Replace rsync with lftp for remote file copies on Linux

Rsync is an awesome tool that I have used extensively. However, I think it is time to explore other tools that can replace some of what rsync has been doing for so many years. I’m not saying that you should never use rsysnc. What I am saying is there are other options and in some circumstances rsync isn’t the default choice any more(at least for me).

I was on the hunt for an rsync replacement because I was seeing extremely slow transfer times when moving large data files. Rysnc didn’t seem to take full advantage of all the bandwidth on a 1GB link. Transfers were taking much longer then what I thought they should. Rsysnc also does not run parallel syncs across the wire. In the event there are multiple files or one huge file, you have to figure out a work around, which makes writing scripts rather cumbersome. Here is an example

While on the hunt, lftp came into view so I took a look at it and eventually it is what I settled on. Another added benefit; lftp can be used as a standard ftp client as well. If you have legacy apps that expect /usr/bin/ftp to exist, you can create a symlink from /usr/bin/ftp to /usr/bin/lftp and your done. While I was researching the options for lftp I found there are about 6 dozen different ways to do something so make sure to read the man page carefully. There are so many options they can become confusing.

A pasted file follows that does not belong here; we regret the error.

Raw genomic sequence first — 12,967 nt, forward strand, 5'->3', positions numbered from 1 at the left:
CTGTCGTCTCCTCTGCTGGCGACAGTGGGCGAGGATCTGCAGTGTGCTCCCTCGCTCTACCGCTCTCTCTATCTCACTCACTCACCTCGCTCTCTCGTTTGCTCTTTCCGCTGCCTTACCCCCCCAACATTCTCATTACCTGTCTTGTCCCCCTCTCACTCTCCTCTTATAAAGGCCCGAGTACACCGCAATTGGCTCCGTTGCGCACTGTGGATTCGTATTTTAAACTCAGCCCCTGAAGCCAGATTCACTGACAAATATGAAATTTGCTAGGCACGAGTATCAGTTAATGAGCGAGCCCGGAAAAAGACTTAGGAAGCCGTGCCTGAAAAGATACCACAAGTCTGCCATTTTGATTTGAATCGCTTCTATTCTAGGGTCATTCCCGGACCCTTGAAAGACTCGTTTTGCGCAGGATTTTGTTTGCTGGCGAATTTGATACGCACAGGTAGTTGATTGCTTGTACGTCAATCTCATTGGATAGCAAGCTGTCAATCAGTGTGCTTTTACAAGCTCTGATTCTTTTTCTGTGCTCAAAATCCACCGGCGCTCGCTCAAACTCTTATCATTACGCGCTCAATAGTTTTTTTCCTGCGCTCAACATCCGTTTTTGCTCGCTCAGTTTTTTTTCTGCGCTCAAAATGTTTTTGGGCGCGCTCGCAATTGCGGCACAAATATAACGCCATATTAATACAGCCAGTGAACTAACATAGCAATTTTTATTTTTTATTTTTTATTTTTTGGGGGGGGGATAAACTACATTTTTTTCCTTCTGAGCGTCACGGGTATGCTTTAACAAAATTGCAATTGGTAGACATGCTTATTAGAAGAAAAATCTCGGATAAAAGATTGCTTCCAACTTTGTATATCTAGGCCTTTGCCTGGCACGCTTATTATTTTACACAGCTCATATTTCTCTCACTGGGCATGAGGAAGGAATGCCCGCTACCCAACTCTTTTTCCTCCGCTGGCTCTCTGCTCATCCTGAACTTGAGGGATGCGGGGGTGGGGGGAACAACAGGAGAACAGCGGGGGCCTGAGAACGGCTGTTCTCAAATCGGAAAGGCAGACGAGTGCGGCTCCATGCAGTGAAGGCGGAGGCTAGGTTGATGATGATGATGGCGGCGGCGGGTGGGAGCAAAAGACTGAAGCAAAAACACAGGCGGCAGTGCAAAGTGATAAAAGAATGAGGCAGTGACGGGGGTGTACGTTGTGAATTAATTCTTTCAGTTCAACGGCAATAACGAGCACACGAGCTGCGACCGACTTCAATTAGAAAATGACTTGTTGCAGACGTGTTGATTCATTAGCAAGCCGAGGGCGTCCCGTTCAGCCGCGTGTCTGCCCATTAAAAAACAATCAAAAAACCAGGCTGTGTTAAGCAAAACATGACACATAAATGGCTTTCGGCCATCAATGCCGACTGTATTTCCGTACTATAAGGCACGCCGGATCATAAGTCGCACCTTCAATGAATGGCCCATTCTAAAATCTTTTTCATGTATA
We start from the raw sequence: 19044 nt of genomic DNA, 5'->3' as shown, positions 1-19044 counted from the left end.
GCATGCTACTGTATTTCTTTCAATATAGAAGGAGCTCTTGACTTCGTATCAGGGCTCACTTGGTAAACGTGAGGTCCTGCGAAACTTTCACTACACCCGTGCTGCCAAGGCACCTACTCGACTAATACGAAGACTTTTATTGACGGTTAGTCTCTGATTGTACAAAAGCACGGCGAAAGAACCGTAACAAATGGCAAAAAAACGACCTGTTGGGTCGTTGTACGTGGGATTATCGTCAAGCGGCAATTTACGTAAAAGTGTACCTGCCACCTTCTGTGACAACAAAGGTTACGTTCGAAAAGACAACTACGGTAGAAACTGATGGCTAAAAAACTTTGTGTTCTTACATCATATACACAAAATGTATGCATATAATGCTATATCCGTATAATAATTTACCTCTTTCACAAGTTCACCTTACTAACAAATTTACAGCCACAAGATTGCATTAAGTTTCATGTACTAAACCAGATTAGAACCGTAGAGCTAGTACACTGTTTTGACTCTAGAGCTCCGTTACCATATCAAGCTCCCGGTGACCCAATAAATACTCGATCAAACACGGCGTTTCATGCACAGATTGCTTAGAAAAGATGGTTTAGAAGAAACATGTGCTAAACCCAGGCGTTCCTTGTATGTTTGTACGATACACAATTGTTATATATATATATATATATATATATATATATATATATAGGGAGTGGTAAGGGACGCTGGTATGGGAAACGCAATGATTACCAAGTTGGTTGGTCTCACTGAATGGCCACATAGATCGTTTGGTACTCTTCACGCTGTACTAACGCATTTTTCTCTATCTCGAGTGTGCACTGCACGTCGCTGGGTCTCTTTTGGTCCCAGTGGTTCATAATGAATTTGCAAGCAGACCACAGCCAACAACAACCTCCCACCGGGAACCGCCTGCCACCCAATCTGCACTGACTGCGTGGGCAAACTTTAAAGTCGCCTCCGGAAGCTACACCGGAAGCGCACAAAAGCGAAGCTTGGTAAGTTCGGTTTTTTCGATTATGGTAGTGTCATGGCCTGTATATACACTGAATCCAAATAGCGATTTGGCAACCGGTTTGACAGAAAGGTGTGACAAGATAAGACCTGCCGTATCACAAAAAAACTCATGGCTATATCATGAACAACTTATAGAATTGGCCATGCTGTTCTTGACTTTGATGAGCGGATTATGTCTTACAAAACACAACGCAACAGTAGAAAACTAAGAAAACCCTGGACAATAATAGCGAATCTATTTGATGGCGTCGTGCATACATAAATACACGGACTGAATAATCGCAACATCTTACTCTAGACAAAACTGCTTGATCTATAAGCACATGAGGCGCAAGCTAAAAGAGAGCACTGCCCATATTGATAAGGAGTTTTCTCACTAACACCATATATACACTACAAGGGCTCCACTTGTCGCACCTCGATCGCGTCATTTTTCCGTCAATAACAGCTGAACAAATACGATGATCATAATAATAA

lftp  has  shell-like  command  syntax allowing you to launch several commands in parallel in
background (&). It is also possible to group commands within () and  execute  them  in  back‐
ground.  All  background  jobs are executed in the same single process. You can bring a fore‐
ground job to background with ^Z (c-z) and back with command `wait' (or `fg' which  is  alias
to  `wait').  To list running jobs, use command `jobs'. Some commands allow redirecting their
output (cat, ls, ...) to file or via pipe to external command. Commands can be executed  con‐
ditionally based on termination status of previous command (&&, ||).

An example lftp command that will use sftp to mirror a remote directory using shared keys

lftp -c "open sftp://username@server.domain.tld:/path/to/data/ && mirror --parallel=5 --verbose --delete && exit"

There are enough examples on the web so I won’t go into a great deal of detail on the specific command line usages. If you have never heard of lftp before go ahead and check it out.

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